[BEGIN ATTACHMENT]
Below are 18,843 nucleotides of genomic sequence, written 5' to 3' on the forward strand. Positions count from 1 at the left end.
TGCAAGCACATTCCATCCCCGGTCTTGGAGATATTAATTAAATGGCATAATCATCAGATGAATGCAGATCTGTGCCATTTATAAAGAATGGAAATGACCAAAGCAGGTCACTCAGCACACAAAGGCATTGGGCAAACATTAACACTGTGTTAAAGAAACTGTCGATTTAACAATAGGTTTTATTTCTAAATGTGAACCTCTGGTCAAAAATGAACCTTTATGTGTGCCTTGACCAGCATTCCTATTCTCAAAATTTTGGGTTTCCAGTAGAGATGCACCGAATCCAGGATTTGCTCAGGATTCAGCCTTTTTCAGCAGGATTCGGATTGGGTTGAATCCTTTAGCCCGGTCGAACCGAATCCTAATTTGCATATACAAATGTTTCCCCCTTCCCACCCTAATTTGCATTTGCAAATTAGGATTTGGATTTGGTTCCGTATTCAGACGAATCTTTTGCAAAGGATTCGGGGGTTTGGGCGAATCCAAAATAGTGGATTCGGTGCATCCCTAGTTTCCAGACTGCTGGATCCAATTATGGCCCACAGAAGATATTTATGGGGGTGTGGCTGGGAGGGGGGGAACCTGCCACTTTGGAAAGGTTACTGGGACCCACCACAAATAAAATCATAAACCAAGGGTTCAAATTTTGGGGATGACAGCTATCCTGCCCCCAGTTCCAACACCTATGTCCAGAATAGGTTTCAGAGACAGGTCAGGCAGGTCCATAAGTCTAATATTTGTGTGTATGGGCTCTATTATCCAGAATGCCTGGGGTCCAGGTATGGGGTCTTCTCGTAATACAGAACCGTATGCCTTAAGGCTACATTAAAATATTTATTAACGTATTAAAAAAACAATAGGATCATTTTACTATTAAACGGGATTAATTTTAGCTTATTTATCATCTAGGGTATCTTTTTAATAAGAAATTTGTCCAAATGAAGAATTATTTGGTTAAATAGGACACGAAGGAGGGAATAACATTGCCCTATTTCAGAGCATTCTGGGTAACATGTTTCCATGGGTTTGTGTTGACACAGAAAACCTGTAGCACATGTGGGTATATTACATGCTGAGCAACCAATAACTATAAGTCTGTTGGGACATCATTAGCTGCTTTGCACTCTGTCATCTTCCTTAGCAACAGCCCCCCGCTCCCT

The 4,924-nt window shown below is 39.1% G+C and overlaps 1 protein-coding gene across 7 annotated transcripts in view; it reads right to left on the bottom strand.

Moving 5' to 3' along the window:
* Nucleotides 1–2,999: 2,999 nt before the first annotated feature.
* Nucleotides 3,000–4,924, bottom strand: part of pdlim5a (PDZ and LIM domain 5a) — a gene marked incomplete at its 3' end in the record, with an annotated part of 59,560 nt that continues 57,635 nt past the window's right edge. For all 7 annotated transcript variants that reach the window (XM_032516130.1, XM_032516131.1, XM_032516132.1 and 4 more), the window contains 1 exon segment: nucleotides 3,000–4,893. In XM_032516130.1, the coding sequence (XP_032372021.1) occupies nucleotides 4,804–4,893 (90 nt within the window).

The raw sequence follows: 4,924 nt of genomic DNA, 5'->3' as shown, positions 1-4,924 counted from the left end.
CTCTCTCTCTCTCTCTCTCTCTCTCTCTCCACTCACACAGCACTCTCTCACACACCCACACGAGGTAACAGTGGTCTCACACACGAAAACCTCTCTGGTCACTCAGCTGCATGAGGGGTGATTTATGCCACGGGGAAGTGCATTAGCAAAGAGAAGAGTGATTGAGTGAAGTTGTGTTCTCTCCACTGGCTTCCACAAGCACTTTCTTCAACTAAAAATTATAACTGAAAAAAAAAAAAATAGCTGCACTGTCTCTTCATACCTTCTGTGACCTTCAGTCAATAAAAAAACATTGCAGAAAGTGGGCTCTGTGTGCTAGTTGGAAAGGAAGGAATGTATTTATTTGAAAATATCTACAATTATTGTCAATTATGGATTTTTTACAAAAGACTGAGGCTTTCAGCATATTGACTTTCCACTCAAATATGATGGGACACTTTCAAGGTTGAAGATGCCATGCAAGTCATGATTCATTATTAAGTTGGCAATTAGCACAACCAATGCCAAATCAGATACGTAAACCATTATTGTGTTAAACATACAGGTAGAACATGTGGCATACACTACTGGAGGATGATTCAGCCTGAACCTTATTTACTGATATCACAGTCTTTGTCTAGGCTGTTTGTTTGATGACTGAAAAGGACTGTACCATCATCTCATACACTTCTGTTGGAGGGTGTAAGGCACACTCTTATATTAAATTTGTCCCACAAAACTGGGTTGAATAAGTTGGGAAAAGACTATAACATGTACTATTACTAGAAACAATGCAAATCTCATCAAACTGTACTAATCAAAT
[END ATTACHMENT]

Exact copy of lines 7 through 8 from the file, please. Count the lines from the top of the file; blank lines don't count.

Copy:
The raw sequence follows: 4,924 nt of genomic DNA, 5'->3' as shown, positions 1-4,924 counted from the left end.
CTCTCTCTCTCTCTCTCTCTCTCTCTCTCCACTCACACAGCACTCTCTCACACACCCACACGAGGTAACAGTGGTCTCACACACGAAAACCTCTCTGGTCACTCAGCTGCATGAGGGGTGATTTATGCCACGGGGAAGTGCATTAGCAAAGAGAAGAGTGATTGAGTGAAGTTGTGTTCTCTCCACTGGCTTCCACAAGCACTTTCTTCAACTAAAAATTATAACTGAAAAAAAAAAAAATAGCTGCACTGTCTCTTCATACCTTCTGTGACCTTCAGTCAATAAAAAAACATTGCAGAAAGTGGGCTCTGTGTGCTAGTTGGAAAGGAAGGAATGTATTTATTTGAAAATATCTACAATTATTGTCAATTATGGATTTTTTACAAAAGACTGAGGCTTTCAGCATATTGACTTTCCACTCAAATATGATGGGACACTTTCAAGGTTGAAGATGCCATGCAAGTCATGATTCATTATTAAGTTGGCAATTAGCACAACCAATGCCAAATCAGATACGTAAACCATTATTGTGTTAAACATACAGGTAGAACATGTGGCATACACTACTGGAGGATGATTCAGCCTGAACCTTATTTACTGATATCACAGTCTTTGTCTAGGCTGTTTGTTTGATGACTGAAAAGGACTGTACCATCATCTCATACACTTCTGTTGGAGGGTGTAAGGCACACTCTTATATTAAATTTGTCCCACAAAACTGGGTTGAATAAGTTGGGAAAAGACTATAACATGTACTATTACTAGAAACAATGCAAATCTCATCAAACTGTACTAATCAAAT